The Beethoven 9th application was written in Hypercard and it was produced by Bob Stein at The Voyager Company. Stein also combined documentary or feature films with the critical commentary in products like "A Hard Day's Night" and children's books such as "The Amanda Stories."

The CD-ROM market also consisted of "productivity" titles from Broderbund such as Family Tree Maker and Print Shop. It also gave birth to a game market that culminated in Myst (also based on HyperCard.)

The market for CD-ROMs collapsed because the distribution channel for boxed software went away, and the web became the primary means for users to find entertainment, games and productivity apps. It was also true that the web lowered the bar for creating applications, even though it was much less capable of delivering rich content. (Nothing like the Beethoven's Symphony app has been created on a website that I know of.)

So, when I think of the iPad, I wonder if a new opportunity will exist for interactive applications, which will find a space somewhere between a computer and the TV. They'll need to do more than convey information, as most ordinary websites do. They'll need to be more user-driven than television but they'll need to integrate all forms of media. iPhone apps certainly look more like simple CD-ROM apps than they do websites.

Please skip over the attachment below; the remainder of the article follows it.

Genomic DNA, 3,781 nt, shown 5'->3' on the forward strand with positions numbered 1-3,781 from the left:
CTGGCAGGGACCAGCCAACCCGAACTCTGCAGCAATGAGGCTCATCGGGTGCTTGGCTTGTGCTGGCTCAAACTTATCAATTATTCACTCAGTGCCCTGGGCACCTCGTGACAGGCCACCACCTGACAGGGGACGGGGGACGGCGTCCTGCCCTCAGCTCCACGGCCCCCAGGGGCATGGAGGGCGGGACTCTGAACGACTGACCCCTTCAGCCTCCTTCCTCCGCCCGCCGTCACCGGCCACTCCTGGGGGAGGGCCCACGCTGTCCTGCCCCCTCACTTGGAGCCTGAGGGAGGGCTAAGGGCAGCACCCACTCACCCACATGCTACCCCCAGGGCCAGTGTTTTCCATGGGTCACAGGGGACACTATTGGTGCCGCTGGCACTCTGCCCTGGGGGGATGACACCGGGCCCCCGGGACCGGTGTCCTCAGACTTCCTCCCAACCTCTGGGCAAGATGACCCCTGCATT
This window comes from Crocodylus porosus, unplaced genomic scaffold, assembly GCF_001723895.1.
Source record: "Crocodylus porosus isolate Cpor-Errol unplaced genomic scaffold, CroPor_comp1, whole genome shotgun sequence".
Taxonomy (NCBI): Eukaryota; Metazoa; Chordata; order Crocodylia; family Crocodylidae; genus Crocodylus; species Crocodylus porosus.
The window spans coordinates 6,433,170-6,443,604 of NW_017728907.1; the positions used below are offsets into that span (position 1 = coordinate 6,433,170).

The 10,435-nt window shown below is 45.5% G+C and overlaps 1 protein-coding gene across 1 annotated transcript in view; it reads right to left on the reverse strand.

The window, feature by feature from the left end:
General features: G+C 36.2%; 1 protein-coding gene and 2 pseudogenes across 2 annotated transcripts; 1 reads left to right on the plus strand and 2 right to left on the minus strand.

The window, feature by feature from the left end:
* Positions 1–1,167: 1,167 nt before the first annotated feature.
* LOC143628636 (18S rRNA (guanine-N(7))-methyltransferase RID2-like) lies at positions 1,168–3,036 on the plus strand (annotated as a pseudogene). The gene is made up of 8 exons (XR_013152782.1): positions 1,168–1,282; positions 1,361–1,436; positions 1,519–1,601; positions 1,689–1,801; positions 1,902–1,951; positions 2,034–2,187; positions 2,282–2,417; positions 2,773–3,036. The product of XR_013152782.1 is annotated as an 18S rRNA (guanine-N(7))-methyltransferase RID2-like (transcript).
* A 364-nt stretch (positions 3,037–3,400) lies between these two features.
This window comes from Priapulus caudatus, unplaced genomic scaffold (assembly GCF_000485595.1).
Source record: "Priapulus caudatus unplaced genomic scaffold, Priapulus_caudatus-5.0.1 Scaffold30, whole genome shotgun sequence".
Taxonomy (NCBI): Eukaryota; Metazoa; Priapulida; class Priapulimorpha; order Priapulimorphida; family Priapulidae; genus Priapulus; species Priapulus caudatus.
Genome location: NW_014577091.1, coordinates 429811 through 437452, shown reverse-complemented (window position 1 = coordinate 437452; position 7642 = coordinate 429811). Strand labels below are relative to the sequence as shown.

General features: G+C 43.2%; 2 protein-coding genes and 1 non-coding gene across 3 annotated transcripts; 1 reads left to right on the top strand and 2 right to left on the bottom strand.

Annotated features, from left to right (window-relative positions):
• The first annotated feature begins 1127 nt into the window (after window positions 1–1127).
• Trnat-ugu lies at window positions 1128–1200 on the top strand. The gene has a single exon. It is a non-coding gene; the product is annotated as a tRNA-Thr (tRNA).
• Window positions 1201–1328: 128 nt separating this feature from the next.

What's missing today is HyperCard, or an equivalent tool that can be used to create a new wave of applications for the iPad. And if Apple isn't thinking about it, you'd expect that Adobe would be, especially since its acquisition of Macromedia brought in-house the other professional tool used by CD-ROM creators, Macromind Director. It's not that HyperCard or Director is the answer, but I am just pointing out the lack of really good tools available for amateurs and professionals to use to create new kinds of applications for the iPad. HyperCard was not only used by The Voyager Company; it was used by teachers to create coursework; or students to prepare a report; it was used by individuals to develop novelty applications like recipe databases. We had highly produced, professional applications and mostly free shareware apps.

Making it easy to create content and increasing the number of people who can create applications for the iPad could be very important to its long-term success. The web has made producers of us all. If the iPad is just another consumer platform for consuming and not creating content, then it will just be another way to watch TV or listen to music or download information. Convenient, yes, but just another device. To be something different, the iPad must not be just a delivery platform but a creative one, offering professionals and amateurs an opportunity to create a unique experience with interactive media.